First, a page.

Haneef Abdur-rasheed, Plaintiff-appellant, v. Bellsouth Corp.; Bellsouth Communication Systems Group;dataserv, Inc.; Ivars Wagner; James Nicholson; Daveteague; Miles Wilson; Jeff Loeb; Frank Walker; Frankshufelt; Joe Gallo; and Does 1 Through 29 Inclusive,defendants-appellees.haneef Abdur-rasheed, Plaintiff,raymond E. Willis, Plaintiff-appellant, v. Bellsouth Corp.; et al. Defendants-appellees, 951 F.2d 358 (9th Cir. 1991)Annotate this Case
Before SKOPIL, PREGERSON and O'SCANNLAIN, Circuit Judges.
Haneef Abdur-Rasheed appeals the district court's dismissal of his action for failure to prosecute. His attorney, Raymond Willis, appeals the imposition of attorney's fees. We affirm the dismissal of the action, and we modify the amount of the award and affirm.
The district court's dismissal for failure to prosecute is reviewed for an abuse of discretion. Morris v. Morgan Stanley & Co., 942 F.2d 648, 650 (9th Cir. 1991). Abdur-Rasheed argues that a court cannot base a dismissal for failure to prosecute solely on a failure to cooperate in discovery. In fact, however, Abdur-Rasheed's failure to allow a deposition of him to be completed by defendants was only the most egregious of Abdur-Rasheed's many failures to prosecute, which also included failing to initiate any discovery, failing to respond to repeated entreaties from defense counsel to work on a court-ordered pretrial joint statement, and then moving to continue the trial days before it was scheduled to begin. The court expressly stated that its dismissal was based both on Abdur-Rasheed's failure to prosecute, and "additionally" on his failure to cooperate in discovery, and hence Abdur-Rasheed's claim that the district court dismissed solely for his failure to cooperate in discovery is without merit.
Abdur-Rasheed also contends that the district court was required to warn him and to consider lesser sanctions before dismissing the action. No warning was required here. See id. at 652 ("there is no warning requirement when dismissal follows a noticed motion under Rule 41(b)"). The court's obligation to consider lesser sanctions was satisfied by the parties' discussion of alternative remedies in their motions. See id.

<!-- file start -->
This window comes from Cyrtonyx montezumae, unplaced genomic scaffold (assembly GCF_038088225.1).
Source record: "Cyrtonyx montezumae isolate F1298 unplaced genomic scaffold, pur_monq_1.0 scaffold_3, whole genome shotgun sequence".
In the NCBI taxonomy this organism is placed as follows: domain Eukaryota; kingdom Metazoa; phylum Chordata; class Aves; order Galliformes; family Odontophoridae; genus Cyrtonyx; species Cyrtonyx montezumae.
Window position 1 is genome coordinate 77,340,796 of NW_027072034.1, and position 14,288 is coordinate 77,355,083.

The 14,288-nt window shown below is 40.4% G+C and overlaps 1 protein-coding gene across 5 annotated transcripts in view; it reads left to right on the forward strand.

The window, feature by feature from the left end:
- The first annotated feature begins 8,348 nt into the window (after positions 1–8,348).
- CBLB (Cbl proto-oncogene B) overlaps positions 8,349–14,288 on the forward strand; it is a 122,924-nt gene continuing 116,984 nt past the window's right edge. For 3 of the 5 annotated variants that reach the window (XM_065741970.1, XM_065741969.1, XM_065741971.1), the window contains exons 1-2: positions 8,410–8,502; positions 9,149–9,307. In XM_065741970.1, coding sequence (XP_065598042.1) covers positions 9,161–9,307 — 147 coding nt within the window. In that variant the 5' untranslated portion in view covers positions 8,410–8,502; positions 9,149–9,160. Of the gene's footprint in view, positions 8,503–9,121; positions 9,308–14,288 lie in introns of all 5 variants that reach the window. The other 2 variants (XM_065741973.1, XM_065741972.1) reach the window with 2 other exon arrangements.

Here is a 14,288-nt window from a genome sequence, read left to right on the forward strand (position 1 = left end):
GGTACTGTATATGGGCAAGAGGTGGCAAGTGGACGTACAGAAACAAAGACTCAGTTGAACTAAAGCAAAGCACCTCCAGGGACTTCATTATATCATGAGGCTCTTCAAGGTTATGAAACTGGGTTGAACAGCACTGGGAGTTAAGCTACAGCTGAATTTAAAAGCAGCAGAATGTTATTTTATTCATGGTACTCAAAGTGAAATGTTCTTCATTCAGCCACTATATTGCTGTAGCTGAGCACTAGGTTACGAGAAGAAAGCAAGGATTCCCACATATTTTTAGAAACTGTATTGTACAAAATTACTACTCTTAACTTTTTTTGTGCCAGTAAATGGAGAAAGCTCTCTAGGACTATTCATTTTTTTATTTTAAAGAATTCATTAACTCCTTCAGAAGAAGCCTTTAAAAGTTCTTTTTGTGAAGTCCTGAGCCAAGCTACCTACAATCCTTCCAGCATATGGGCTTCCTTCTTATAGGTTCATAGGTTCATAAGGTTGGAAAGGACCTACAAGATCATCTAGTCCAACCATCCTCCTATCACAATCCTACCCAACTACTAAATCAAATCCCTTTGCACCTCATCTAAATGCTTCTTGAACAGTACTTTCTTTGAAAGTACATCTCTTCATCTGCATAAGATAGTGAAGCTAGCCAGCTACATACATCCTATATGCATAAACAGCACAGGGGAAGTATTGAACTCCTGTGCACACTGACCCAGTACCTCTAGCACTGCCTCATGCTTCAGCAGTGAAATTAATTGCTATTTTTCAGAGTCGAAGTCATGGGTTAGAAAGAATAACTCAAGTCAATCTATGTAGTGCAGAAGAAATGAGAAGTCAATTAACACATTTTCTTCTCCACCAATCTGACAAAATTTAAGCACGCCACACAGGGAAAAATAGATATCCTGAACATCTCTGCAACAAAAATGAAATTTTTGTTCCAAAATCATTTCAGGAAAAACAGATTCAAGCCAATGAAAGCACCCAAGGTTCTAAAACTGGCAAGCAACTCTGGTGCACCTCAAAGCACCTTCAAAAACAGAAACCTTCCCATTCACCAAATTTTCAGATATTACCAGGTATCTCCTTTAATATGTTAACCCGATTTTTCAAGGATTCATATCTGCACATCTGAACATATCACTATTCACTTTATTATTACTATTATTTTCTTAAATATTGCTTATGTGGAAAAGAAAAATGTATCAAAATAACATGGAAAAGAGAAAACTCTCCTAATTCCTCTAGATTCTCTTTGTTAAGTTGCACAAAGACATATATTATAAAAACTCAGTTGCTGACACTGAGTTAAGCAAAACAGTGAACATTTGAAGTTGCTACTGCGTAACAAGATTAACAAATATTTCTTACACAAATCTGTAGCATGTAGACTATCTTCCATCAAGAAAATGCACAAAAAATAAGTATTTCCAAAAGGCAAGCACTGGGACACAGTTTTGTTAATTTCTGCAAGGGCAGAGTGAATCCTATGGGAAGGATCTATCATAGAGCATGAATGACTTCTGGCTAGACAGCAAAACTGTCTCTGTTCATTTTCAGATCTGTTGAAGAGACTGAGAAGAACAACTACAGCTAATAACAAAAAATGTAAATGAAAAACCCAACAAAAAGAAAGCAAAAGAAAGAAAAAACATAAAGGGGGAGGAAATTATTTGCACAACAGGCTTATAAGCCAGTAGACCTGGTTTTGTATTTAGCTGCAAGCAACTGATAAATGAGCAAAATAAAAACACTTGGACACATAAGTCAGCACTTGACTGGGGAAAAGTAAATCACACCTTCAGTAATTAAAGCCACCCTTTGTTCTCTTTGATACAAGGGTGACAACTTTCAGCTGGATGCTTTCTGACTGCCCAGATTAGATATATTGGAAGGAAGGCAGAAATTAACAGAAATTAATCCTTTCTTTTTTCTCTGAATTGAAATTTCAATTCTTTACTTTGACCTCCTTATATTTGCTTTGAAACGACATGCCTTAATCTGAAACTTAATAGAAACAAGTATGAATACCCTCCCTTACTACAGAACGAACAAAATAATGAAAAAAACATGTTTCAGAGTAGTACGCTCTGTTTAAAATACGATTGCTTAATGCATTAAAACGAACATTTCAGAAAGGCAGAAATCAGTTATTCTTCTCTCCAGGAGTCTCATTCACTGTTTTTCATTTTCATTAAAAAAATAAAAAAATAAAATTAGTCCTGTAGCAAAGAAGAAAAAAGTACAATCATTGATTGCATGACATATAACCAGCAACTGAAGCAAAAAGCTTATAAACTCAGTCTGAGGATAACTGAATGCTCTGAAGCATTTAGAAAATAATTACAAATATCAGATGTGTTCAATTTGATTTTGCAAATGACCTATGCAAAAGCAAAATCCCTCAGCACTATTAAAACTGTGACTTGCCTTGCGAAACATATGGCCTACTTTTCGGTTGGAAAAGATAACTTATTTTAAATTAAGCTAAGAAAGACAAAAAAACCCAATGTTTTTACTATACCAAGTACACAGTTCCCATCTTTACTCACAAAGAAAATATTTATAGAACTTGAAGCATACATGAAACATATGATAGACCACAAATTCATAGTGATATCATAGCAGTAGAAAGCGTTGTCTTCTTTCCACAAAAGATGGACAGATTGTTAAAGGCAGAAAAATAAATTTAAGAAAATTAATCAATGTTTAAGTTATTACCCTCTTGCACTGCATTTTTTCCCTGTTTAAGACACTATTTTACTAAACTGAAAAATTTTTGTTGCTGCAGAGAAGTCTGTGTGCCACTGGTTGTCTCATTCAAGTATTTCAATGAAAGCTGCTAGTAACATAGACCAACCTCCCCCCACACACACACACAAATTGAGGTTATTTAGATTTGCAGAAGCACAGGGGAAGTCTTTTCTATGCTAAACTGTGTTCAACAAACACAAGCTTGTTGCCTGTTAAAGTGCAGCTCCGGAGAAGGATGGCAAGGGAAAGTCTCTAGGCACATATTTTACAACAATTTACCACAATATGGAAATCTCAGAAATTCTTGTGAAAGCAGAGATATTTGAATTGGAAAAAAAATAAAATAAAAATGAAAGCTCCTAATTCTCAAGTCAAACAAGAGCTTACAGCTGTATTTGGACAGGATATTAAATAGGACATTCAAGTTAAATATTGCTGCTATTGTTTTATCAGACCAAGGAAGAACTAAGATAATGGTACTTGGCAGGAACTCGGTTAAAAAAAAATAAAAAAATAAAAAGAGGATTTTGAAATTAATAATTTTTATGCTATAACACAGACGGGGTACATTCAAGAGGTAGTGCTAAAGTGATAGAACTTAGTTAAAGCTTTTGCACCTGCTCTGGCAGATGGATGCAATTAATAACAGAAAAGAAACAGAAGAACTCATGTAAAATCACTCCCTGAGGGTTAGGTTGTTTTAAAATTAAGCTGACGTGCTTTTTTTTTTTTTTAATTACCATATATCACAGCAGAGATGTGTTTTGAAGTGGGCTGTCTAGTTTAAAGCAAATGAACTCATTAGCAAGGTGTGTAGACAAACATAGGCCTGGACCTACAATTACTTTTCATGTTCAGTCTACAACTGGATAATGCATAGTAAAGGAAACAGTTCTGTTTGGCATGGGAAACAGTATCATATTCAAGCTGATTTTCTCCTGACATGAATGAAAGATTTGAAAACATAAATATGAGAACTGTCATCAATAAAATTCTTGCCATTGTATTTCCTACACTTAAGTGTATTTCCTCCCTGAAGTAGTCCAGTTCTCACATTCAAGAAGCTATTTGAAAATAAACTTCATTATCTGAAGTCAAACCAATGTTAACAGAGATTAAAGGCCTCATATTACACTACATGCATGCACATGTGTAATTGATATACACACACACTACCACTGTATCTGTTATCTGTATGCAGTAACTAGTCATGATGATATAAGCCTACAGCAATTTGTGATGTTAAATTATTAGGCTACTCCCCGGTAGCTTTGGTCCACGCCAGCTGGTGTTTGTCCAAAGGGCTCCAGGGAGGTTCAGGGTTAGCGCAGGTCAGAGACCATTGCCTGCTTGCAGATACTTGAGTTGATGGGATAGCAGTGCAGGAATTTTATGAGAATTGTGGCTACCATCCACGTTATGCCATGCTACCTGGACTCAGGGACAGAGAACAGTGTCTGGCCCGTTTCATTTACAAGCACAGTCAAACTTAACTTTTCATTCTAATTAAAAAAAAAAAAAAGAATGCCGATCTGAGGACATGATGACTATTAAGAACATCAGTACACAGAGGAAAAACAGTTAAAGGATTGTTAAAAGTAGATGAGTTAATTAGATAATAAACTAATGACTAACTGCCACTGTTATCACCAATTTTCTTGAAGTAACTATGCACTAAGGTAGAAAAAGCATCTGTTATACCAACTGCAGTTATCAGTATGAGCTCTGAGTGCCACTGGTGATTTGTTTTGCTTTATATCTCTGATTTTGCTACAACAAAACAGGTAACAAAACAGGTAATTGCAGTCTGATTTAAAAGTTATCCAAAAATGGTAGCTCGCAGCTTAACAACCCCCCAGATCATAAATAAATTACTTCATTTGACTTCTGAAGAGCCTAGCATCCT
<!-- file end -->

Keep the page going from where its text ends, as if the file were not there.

When a party moves for dismissal for failure to prosecute, a district court is required to weigh (1) the court's need to manage its docket, (2) the public interest in expeditious resolution of litigation, (3) the risk of prejudice to defendants from delay, and (4) the policy favoring disposition of cases on their merits. Id. at 651. The district court expressly considered the first three factors by noting that "defendants have had to bear substantial defense costs," "the attention of this court has been distracted from other matters," and plaintiff's behavior "prejudic [ed] the defense of this action." Appellees' ER 60-61. Although the district court did not expressly consider the fourth factor, the court did note that Abdur-Rasheed "has come to this court seeking redress, but has refused to proceed in good faith." Id. at 61. The district court thus implicitly determined that the policy favoring decisions on the merits was outweighed by Abdur-Rasheed's dilatory conduct and lack of good faith. See Morris, 942 F.2d at 652 ("Although there is indeed a policy favoring disposition on the merits, it is the responsibility of the moving party to move towards that disposition at a reasonable pace, and to refrain from dilatory and evasive tactics."). We conclude that the district court adequately weighed all four factors and that its decision to dismiss was not an abuse of discretion.
An award of attorney's fees to a prevailing party is proper when the district court finds that the losing party acted in bad faith, vexatiously, wantonly, or for oppressive reasons. Beaudry Motor Co. v. Abko Properties, Inc., 780 F.2d 751, 756 (9th Cir.), cert. denied, 479 U.S. 825 (1986). The district court found that Willis engaged in "abusive conduct" during discovery, "caused defendants to incur substantial costs," and "refused to conduct the action in good faith...." Appellees' ER 141-42. These findings are not clearly erroneous, and we conclude that the district court did not abuse its discretion in awarding attorney's fees. See Beaudry Motor, 780 F.2d at 756 (applying clearly erroneous standard to findings and abuse of discretion standard to decision to award fees).
We nevertheless disagree with the amount of the award. Sanctions should be limited to expenses and fees reasonably incurred in resisting the offending conduct. Matter of Yagman, 796 F.2d 1165, 1185 (9th Cir.), amended, 803 F.2d 1085 (9th Cir. 1986). Our review of the record convinces us that the award here should not exceed the expenses and fees caused by Willis' final refusal to make his client available for deposition. The delays prior to that time were agreed to by the parties.
According to defendants' attorney's declaration, legal fees and expenses of $3,662.50 were incurred between April 18 and May 11, 1990 "in connection with [Willis'] refusal to produce his client for deposition after agreeing to do so and/or plaintiff's continued failure to cooperate in the deposition process." Appellees' ER 94. That figure is uncontroverted, and we accept that amount as representing "those expenses and fees that were reasonably necessary to resist the offending action." Yagman, 796 F.2d at 1185. Accordingly, we reduce the fee award to $3,662.50.
AFFIRMED as MODIFIED, with each side to bear its own costs on appeal.
This disposition is not appropriate for publication and may not be cited to or by the courts of this circuit except as provided by Ninth Circuit Rule 36-3